The US economy surprised. The economy expanded at a 4.2% annual clip in the second quarter, faster than the 4.0% rise first reported. A burst of business spending helped push economic output up.

Quartz obsession interlude

John McDuling on how festivals are a national pastime for American millennials. “[T]he fact that Burning Man has become part of the national conversation, in certain circles at least, reflects an important behavioral shift in America: festivals are booming, as both a business and an activity. This is particularly so among the increasingly important millennial age cohort. According to research and surveys conducted by Eventbrite, an online ticketing company, a staggering one in five millennials attended a music festival in the past year. In a new study, the company claims that music festivals have become “one of young Americans’ favorite pastimes.” Read more here.

Matters of debate

Don’t underestimate small militant groups. Their strong sense of unity helps them triumph over large, organized states.

Lending Club is better than a lot of banks. That’s partly because the peer-to-peer lending company isn’t subject to the same regulations.

Schools should equip classrooms with standing desks. Research shows kids who use them are more engaged and burn more calories.

The internet saved handmade goods. The reemergence of artisanal goods would be nothing without sites like Etsy and Kickstarter.

We’re only getting more and more narcissistic. But knowing what kind of narcissist you are can help you change.

It’s time for Ukraine to compromise. As Russia escalates the conflict, Vladimir Putin’s denials of Russia’s involvement are a mocking ritual to show he’ll never negotiate.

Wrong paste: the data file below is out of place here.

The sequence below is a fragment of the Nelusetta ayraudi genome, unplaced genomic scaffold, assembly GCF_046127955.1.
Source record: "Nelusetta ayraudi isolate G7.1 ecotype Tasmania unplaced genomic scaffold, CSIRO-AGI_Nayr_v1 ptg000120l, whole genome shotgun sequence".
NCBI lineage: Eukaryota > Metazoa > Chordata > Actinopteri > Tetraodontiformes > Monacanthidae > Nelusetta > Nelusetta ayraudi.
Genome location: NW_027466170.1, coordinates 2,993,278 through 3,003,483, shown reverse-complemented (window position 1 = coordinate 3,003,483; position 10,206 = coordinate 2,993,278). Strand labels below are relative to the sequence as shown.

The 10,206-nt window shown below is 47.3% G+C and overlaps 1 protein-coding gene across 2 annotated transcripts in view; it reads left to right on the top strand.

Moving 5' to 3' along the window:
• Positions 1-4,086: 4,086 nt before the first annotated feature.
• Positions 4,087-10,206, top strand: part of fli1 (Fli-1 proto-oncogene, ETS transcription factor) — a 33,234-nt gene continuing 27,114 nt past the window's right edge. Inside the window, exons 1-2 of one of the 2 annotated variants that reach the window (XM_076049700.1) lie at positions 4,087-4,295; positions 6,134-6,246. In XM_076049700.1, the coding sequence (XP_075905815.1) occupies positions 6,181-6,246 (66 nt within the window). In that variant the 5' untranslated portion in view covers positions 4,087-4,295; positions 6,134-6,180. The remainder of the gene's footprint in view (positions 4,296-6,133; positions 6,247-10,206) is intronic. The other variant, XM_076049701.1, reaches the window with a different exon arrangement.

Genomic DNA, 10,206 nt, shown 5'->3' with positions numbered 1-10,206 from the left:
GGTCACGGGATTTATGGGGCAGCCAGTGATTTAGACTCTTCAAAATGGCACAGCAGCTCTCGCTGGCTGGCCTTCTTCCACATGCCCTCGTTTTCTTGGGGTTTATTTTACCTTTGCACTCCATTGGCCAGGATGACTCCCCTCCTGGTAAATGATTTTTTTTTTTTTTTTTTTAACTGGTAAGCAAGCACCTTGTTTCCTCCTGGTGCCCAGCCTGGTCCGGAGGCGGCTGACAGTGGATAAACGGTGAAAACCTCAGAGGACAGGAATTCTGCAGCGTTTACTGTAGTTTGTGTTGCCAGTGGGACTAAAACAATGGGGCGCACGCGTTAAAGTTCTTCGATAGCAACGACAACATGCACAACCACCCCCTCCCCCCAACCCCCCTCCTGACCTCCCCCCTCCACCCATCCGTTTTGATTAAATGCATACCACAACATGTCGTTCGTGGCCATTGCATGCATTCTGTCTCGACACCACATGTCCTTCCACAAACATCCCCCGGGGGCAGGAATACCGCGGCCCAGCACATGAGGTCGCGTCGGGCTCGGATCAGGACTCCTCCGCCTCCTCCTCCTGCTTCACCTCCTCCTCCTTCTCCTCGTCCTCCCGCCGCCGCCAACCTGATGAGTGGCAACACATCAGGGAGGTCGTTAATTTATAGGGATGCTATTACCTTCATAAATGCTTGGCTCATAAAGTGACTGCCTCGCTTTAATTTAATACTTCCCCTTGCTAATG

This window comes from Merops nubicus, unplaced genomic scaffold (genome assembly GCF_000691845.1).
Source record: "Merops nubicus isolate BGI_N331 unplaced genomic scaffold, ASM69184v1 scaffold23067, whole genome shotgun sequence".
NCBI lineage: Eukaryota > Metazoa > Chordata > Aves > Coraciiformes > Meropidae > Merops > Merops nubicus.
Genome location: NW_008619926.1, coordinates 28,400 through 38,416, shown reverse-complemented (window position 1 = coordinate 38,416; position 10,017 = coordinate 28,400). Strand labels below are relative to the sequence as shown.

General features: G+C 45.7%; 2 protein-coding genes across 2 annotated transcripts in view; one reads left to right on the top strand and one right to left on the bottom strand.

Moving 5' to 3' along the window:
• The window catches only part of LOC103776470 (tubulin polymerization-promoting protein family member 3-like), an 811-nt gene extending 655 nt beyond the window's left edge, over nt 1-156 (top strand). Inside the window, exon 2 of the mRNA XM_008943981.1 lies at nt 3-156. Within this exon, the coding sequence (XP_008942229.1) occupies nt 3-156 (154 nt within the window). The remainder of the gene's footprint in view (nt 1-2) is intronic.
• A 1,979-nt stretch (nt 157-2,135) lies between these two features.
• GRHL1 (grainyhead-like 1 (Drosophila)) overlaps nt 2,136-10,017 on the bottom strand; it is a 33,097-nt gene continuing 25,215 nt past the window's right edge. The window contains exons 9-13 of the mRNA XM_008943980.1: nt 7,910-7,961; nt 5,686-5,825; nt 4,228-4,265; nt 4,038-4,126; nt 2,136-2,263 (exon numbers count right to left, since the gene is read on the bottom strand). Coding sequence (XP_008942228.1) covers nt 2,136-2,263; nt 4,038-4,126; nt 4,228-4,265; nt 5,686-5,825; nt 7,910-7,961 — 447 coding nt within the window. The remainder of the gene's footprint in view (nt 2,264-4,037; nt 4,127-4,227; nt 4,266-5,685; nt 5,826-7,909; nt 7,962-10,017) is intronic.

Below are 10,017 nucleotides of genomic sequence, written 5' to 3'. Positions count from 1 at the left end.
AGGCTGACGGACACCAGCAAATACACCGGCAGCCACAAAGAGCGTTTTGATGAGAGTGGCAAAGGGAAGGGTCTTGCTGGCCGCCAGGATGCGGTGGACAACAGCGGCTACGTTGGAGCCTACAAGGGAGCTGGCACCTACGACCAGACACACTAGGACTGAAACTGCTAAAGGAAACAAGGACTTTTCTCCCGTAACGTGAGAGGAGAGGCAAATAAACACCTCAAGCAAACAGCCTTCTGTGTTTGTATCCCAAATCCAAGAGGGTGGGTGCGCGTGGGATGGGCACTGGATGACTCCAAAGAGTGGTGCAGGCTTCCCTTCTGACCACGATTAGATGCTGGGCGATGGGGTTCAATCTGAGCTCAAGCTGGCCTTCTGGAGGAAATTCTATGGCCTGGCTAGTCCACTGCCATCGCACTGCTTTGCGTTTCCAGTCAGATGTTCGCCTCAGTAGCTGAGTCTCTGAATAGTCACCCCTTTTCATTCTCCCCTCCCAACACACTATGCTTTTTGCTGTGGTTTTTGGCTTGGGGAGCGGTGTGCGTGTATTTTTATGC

Every industry should hire teachers. For one, they never clock out because they’re obsessed with constant improvement.

Surprising discoveries

Mohammed is the most common male name in Oslo, Norway. It surpassed both Jan and Per for the first time ever this year.

New York City has 189 miles of building scaffolding. The pipe-and-plank structure shields sidewalks (paywall) all over the city.

Kebabs are one way to stop violence. The filling food is the best to put angry drunks to sleep.

You have face mites. See what they look like here.

In 12 years China built twice as many homes as there are in the UK. Many sit empty.

A deceased Bitcoin pioneer and ALS sufferer will be frozen. The cryonics company Alcor filled his blood with cryoprotectant and he’ll be moved to a long-term storage facility.

Our best wishes for a productive day. Please send any news, comments, anti-mite face cream, and remedies for narcissism to hi@qz.com. You can follow us on Twitter here for updates throughout the day.

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Market movers today 12/08/2014

Quotes from Danske Bank: